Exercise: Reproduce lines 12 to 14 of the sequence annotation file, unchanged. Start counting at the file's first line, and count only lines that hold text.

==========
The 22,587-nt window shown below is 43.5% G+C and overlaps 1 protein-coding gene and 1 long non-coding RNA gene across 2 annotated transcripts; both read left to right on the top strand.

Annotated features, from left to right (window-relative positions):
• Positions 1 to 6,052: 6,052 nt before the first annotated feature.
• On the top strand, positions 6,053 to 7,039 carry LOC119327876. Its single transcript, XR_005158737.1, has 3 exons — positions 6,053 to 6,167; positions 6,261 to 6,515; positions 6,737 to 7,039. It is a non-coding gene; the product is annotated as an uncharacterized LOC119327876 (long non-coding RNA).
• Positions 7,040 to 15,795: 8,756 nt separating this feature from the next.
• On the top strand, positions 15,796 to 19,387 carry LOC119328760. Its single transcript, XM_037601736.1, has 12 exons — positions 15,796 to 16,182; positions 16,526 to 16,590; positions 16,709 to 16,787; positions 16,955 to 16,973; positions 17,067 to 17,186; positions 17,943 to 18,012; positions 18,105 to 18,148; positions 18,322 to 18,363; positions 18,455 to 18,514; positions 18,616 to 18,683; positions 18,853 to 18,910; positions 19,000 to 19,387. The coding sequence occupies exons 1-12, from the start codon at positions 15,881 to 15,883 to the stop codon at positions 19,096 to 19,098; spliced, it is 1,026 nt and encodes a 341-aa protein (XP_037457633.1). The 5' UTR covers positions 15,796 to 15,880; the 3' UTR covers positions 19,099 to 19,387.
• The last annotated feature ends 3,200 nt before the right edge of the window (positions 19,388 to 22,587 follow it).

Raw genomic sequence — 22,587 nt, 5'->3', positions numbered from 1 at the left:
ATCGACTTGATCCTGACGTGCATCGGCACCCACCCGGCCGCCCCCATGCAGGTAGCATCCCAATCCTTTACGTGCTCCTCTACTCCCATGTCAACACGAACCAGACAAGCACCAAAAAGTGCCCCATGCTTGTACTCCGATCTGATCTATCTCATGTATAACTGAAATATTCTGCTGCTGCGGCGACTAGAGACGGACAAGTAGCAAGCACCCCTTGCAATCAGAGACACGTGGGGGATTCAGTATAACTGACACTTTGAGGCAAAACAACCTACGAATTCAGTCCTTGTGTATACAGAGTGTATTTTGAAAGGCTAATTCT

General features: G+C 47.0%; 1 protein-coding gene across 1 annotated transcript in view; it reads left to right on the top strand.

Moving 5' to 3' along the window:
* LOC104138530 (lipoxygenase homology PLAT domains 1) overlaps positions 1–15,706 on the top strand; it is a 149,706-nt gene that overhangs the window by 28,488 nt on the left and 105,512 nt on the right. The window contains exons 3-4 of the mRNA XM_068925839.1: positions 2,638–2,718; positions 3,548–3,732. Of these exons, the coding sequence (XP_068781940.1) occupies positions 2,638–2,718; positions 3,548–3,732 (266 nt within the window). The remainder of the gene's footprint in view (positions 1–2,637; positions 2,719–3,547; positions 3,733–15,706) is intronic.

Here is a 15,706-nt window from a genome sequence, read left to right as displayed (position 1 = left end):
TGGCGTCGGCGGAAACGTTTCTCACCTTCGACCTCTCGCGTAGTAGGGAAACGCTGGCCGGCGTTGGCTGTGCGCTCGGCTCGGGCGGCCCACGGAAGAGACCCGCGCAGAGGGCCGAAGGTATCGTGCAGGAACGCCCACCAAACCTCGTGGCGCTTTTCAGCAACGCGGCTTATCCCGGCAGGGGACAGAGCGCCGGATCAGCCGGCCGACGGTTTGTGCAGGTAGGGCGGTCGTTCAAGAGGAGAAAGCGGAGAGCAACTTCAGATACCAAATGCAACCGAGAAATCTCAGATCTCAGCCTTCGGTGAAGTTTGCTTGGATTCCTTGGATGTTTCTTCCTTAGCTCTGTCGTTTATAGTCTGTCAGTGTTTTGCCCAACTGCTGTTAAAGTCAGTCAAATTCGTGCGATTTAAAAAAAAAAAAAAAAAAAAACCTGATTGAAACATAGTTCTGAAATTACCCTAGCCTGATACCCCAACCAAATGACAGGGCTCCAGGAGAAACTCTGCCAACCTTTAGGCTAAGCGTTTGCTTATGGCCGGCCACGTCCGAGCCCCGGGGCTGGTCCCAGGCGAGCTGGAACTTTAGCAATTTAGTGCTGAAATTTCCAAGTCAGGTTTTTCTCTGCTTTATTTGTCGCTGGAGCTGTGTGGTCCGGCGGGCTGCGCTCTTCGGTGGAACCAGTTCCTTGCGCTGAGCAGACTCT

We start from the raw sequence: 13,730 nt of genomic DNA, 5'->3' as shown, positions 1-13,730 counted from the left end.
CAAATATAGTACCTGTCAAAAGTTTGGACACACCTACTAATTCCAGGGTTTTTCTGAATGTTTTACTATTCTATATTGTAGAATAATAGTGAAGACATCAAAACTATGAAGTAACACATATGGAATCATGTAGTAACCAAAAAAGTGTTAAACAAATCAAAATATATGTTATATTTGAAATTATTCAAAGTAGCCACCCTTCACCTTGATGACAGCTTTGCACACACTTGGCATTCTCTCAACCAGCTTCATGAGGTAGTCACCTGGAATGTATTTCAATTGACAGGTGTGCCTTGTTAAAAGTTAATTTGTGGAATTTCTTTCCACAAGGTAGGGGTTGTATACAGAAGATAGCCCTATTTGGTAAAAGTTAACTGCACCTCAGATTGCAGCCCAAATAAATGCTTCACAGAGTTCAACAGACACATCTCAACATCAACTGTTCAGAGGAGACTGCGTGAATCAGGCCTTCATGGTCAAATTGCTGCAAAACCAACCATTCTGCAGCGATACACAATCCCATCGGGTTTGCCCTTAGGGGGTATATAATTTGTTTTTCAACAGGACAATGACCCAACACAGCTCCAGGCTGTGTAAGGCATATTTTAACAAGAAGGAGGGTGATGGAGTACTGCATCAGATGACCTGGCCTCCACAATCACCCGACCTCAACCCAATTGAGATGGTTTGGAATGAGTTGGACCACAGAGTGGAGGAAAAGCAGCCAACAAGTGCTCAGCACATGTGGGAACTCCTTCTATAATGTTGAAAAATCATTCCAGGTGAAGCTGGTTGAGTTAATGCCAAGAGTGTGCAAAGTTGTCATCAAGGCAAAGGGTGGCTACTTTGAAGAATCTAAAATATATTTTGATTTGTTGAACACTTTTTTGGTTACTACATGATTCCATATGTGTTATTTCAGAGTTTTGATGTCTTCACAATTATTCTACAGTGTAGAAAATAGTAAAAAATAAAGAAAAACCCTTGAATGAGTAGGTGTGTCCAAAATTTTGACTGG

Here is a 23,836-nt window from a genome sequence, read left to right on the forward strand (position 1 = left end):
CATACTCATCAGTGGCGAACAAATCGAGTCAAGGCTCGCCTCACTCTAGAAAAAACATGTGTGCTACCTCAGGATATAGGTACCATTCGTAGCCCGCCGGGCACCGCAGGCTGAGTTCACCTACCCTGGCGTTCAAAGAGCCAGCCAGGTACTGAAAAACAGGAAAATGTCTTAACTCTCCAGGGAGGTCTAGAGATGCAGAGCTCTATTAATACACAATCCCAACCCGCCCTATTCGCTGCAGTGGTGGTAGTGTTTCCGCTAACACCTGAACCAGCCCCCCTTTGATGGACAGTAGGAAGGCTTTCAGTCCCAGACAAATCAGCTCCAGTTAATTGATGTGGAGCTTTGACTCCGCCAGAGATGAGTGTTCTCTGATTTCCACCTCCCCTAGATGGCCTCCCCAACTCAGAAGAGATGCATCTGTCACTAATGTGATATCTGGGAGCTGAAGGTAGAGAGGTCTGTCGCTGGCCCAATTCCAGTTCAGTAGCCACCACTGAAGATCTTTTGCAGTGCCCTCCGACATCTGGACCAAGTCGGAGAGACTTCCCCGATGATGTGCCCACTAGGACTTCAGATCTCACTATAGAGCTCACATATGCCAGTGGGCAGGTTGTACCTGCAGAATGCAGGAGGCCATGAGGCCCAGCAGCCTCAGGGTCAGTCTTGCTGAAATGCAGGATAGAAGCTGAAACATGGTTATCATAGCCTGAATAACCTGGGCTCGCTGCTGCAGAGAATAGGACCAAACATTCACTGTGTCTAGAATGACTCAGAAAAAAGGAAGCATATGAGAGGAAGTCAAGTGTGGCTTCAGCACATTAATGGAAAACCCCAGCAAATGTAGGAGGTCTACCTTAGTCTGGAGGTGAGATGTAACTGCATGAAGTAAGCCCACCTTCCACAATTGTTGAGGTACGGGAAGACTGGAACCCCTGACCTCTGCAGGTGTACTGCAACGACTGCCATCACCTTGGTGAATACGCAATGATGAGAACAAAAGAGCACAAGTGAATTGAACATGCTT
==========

* LOC104138530 (lipoxygenase homology PLAT domains 1) overlaps positions 1–15,706 on the top strand; it is a 149,706-nt gene that overhangs the window by 28,488 nt on the left and 105,512 nt on the right. The window contains exons 3-4 of the mRNA XM_068925839.1: positions 2,638–2,718; positions 3,548–3,732. Of these exons, the coding sequence (XP_068781940.1) occupies positions 2,638–2,718; positions 3,548–3,732 (266 nt within the window). The remainder of the gene's footprint in view (positions 1–2,637; positions 2,719–3,547; positions 3,733–15,706) is intronic.

Here is a 15,706-nt window from a genome sequence, read left to right as displayed (position 1 = left end):
TGGCGTCGGCGGAAACGTTTCTCACCTTCGACCTCTCGCGTAGTAGGGAAACGCTGGCCGGCGTTGGCTGTGCGCTCGGCTCGGGCGGCCCACGGAAGAGACCCGCGCAGAGGGCCGAAGGTATCGTGCAGGAACGCCCACCAAACCTCGTGGCGCTTTTCAGCAACGCGGCTTATCCCGGCAGGGGACAGAGCGCCGGATCAGCCGGCCGACGGTTTGTGCAGGTAGGGCGGTCGTTCAAGAGGAGAAAGCGGAGAGCAACTTCAGATACCAAATGCAACCGAGAAATCTCAGATCTCAGCCTTCGGTGAAGTTTGCTTGGATTCCTTGGATGTTTCTTCCTTAGCTCTGTCGTTTATAGTCTGTCAGTGTTTTGCCCAACTGCTGTTAAAGTCAGTCAAATTCGTGCGATTTAAAAAAAAAAAAAAAAAAAAACCTGATTGAAACATAGTTCTGAAATTACCCTAGCCTGATACCCCAACCAAATGACAGGGCTCCAGGAGAAACTCTGCCAACCTTTAGGCTAAGCGTTTGCTTATGGCCGGCCACGTCCGAGCCCCGGGGCTGGTCCCAGGCGAGCTGGAACTTTAGCAATTTAGTGCTGAAATTTCCAAGTCAGGTTTTTCTCTGCTTTATTTGTCGCTGGAGCTGTGTGGTCCGGCGGGCTGCGCTCTTCGGTGGAACCAGTTCCTTGCGCTGAGCAGACTCT